Billie Bradley falls heir to an old homestead, unoccupied and located far away in a lonely section of the country. How Billie went there, accompanied by some of her chums, and what queer things happened, go to make up a story no girl will want to miss!
g the girls to look after him with laughing eyes.
"You know I just love Irishmen," remarked Billie with emphasis, as they started on their way once more.
In thoughtful silence, they walked the remaining three blocks to the boarding house where Miss Beggs lived.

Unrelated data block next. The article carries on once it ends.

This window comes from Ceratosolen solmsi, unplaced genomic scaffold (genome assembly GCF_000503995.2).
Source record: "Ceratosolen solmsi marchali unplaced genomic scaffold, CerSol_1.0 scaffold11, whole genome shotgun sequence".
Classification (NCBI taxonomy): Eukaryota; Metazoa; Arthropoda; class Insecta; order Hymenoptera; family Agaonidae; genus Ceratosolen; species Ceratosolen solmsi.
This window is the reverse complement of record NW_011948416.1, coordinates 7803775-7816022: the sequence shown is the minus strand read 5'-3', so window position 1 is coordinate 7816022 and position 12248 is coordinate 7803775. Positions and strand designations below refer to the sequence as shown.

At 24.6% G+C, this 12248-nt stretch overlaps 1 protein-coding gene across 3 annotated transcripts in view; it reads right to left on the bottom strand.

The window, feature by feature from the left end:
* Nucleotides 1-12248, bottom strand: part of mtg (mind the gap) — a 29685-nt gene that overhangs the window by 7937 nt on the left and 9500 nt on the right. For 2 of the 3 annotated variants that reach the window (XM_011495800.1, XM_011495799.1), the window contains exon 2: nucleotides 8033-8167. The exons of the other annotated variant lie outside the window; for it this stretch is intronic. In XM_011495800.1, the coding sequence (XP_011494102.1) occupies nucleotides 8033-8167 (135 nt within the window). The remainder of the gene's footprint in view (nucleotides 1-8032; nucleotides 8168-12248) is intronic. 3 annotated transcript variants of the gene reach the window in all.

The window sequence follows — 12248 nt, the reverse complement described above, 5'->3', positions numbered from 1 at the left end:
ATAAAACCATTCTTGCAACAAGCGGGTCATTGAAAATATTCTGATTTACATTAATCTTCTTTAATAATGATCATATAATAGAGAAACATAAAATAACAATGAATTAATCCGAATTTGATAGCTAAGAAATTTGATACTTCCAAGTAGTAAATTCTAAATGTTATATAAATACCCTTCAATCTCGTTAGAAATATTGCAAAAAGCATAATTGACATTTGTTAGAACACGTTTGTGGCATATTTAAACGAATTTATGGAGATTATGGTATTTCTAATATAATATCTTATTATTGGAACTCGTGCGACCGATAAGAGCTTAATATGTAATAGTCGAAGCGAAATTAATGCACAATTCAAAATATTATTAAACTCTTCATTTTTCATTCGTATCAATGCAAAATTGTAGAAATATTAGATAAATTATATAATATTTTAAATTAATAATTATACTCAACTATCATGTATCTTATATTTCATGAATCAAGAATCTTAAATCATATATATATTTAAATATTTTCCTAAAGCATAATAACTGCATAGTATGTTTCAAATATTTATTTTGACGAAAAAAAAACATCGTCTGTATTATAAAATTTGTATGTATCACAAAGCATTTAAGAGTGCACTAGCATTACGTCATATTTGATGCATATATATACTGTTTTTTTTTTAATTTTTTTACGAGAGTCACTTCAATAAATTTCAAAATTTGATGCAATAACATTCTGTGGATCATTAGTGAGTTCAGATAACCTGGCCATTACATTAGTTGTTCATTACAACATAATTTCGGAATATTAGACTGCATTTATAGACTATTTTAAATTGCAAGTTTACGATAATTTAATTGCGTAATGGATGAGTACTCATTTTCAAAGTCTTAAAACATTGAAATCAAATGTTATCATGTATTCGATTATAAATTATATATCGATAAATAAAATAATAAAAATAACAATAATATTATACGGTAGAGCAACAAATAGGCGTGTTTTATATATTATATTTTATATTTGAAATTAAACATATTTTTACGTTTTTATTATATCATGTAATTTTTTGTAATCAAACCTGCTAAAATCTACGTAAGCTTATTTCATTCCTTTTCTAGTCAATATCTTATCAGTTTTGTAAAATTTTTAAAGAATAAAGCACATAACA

"This is it," said Billie, as she came to a stop before a three-story brick building that had all the respectable and uncomfortable appearance of a typical boarding house.
"Just like Miss Beggs," Billie was conscious of thinking.
"Well, let's go up," urged Laura, as Billie showed no inclination to move. "We might as well get the agony over with."
"All right, come on," cried Billie, running ahead of them and taking two steps at a time. "As Dad says: 'A coward dies a thousand deaths, the brave man only one.'"
The end of this quotation brought them to the porch, and Billie looked for the bell.
"Now then," she said, and braced herself for the ordeal.
A stout, middle-aged person, without any of